HAVANA TIMES — When I left Alamar, nobody, including myself, knew anything and I found out about the news when I got to Vedado: the “wet-foot/dry-foot” policy had been revoked.
Walking along 23rd Street, I watched people who passed by in a rush, others who were wasting their time on street corners talking, and others who were looking after their businesses, and nobody seemed to know about it or, at least, there weren’t any signs of change in their daily tasks.
It was almost evening on Thursday January 12th and I got onto a P11 bus. I placed myself in a more or less comfortable spot (as comfortable as can be traveling on the P11 bus standing), phasing out the reggaeton music in the background and trying to think about this “surprise” which had been on the cards for some time now. Now, on my way home, I’ve gone over just how many people I know benefitted from this policy in my mind, and the number of people who died at sea before it was put into effect in 1994.
I know that things aren’t always black and white, there are grey areas. I have made my rejection of this law public on many occasions; people don’t leave Cuba because of this, of course, but it is an incentive to go somewhere where you will have some kind of benefits.
An old friend of mine saw me on the bus and after greeting each other, I brought up the subject; he’d come straight from work and had no idea about the news. “What? Oh my, my niece sold her house so she could head towards Mexico and then cross over. She already has her ticket and visa. What will they do now?”
I explained that they had also got rid of the Humanitarian Parole program for health professionals. The man next to us, who had heard us speaking, responded with a smile: “things are really going to get bad here now. When people can no longer leave, this is going to blow up.” The woman who was traveling with him told him off: “boy, instead of talking more than you should, worry about your sister, what is she going to do, she’s now stuck in Colombia? We don’t know if she already applied for Parole. And if they send her back here, she’ll no longer be able to work as a doctor.”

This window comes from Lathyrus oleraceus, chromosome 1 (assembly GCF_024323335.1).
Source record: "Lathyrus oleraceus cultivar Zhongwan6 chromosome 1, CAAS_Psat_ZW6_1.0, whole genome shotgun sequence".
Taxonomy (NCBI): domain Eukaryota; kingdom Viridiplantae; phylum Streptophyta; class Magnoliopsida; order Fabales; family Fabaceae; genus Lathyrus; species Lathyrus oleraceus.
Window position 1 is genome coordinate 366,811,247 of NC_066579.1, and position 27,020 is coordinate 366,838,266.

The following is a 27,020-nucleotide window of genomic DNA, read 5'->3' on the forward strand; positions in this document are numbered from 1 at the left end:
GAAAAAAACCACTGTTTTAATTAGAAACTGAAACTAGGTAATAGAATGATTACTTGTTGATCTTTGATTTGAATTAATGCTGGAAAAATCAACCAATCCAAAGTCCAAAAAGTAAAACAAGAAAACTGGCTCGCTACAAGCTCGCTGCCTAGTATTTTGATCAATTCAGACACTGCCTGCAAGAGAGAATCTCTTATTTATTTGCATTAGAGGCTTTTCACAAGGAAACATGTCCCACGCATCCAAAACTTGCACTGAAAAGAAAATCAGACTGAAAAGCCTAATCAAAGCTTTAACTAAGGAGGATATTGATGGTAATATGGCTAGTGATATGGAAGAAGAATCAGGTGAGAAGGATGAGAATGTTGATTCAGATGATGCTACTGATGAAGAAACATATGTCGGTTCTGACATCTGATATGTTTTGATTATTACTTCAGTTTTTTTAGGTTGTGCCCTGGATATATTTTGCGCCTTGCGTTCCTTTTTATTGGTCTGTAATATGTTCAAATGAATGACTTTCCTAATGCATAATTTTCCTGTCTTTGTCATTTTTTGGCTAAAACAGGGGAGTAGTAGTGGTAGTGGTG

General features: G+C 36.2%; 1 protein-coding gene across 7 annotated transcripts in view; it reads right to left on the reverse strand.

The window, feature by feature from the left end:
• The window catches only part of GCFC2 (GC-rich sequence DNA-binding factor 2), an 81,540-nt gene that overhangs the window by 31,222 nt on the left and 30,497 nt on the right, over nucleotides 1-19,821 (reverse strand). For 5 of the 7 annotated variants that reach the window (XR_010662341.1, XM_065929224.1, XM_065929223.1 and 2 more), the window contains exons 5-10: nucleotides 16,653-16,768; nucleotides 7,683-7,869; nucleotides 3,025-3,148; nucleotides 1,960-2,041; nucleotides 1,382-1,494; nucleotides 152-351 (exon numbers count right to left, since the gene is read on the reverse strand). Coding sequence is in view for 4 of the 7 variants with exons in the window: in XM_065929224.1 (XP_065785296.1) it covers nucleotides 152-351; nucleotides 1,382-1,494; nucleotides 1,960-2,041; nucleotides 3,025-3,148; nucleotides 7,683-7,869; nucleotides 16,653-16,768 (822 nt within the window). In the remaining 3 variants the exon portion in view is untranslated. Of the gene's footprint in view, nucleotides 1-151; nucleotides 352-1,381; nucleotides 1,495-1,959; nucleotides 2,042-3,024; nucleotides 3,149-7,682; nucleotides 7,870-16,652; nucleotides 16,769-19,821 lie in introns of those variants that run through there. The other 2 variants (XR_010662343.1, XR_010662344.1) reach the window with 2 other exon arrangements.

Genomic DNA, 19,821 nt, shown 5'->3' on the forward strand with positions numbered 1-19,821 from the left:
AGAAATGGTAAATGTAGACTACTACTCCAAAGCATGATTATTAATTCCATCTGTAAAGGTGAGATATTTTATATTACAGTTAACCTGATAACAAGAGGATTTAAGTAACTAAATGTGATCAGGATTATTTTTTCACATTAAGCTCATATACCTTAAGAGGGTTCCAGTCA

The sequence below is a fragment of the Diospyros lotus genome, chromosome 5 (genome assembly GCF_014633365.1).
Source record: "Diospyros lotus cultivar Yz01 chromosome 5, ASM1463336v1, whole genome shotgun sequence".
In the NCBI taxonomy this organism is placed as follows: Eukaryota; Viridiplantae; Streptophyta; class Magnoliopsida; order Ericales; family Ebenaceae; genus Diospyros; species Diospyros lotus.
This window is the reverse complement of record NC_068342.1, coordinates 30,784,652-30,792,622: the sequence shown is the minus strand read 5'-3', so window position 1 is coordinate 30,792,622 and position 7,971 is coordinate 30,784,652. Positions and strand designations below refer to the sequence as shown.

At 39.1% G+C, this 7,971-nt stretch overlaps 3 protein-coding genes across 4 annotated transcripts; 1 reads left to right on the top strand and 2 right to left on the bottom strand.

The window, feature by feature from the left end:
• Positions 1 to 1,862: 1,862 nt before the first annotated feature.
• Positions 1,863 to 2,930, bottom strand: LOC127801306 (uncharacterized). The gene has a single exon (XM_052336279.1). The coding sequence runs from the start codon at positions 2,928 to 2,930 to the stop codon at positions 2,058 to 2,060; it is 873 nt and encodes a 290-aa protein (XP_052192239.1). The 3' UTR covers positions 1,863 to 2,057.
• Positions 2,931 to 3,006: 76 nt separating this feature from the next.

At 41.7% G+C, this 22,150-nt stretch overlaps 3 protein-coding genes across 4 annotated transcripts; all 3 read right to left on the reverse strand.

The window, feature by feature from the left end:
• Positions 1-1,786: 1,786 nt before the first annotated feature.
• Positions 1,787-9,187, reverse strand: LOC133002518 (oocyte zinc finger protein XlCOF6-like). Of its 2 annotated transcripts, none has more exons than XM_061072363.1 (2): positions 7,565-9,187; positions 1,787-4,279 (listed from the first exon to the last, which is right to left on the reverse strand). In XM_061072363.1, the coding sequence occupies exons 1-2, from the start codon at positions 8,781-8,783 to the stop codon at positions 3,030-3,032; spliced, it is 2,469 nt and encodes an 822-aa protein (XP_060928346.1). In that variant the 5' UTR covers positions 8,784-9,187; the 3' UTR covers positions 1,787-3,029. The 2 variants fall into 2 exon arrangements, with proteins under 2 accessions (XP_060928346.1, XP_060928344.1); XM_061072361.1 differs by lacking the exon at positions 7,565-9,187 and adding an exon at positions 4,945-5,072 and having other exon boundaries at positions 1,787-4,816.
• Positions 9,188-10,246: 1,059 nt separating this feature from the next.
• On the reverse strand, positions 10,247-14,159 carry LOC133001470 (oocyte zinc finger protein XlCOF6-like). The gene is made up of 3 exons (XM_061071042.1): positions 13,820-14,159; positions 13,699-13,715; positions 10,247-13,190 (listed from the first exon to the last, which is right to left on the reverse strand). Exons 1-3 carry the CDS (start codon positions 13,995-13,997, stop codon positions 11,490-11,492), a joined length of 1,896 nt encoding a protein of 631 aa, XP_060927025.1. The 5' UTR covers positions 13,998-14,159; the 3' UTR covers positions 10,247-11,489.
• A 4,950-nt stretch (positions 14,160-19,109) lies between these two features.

“Let her stay in Colombia,” her son says back to her, “her title is recognized there, she was never going to be a doctor in the Yuma (USA)...”
Word went around the bus and everybody expressed their concern or lack of care for their dearest. My friend came real close and whispered in my ear: “This isn’t going to benefit Cuba at all, is it?” However, no matter how quietly he said it, a modest looking man, who seemed to be half asleep, heard his question: “Boy, it’s a question of principles. This was a nail we had stuck in our side and it hurt us; now we’ve got it out. It’s just the Cuban Adjustment Act and blockade left now, but they’ll also get pulled out.”
Don’t be mistaken, what I’m telling you isn’t off of the government’s Mesa Redonda TV program, it really happened on the P11 bus.
And this was the firewood that gave spark like gunpowder, everybody began to give their opinions about Obama, remembering his trip to Havana, his elegance, his eloquent speech, his meal at that paladar, his smile and even his que bola greeting.
The bus continued picking up more people at stops; its doors could hardly close. The same monotonous reggaeton music continued to blast from the speakers. I reached my stop, the last phrase I heard was: that black man is the best.
Honestly, after hearing all of that, I don’t know what to think. We Cuban people are so wrapped up in our survival routine and personal matters that we don’t reflect upon the things that we’re experiencing. Everything is in the short term.
The only thing I have clear in my mind is that we’re trapped in a vicious cycle: people will continue to emigrate, because in order for them not to go, people need to feel good where they were born. In order to feel good about ourselves we need to be able to contribute, but if we leave and we don’t do anything to improve our country, this will continue to be chaos and nobody will want to stay.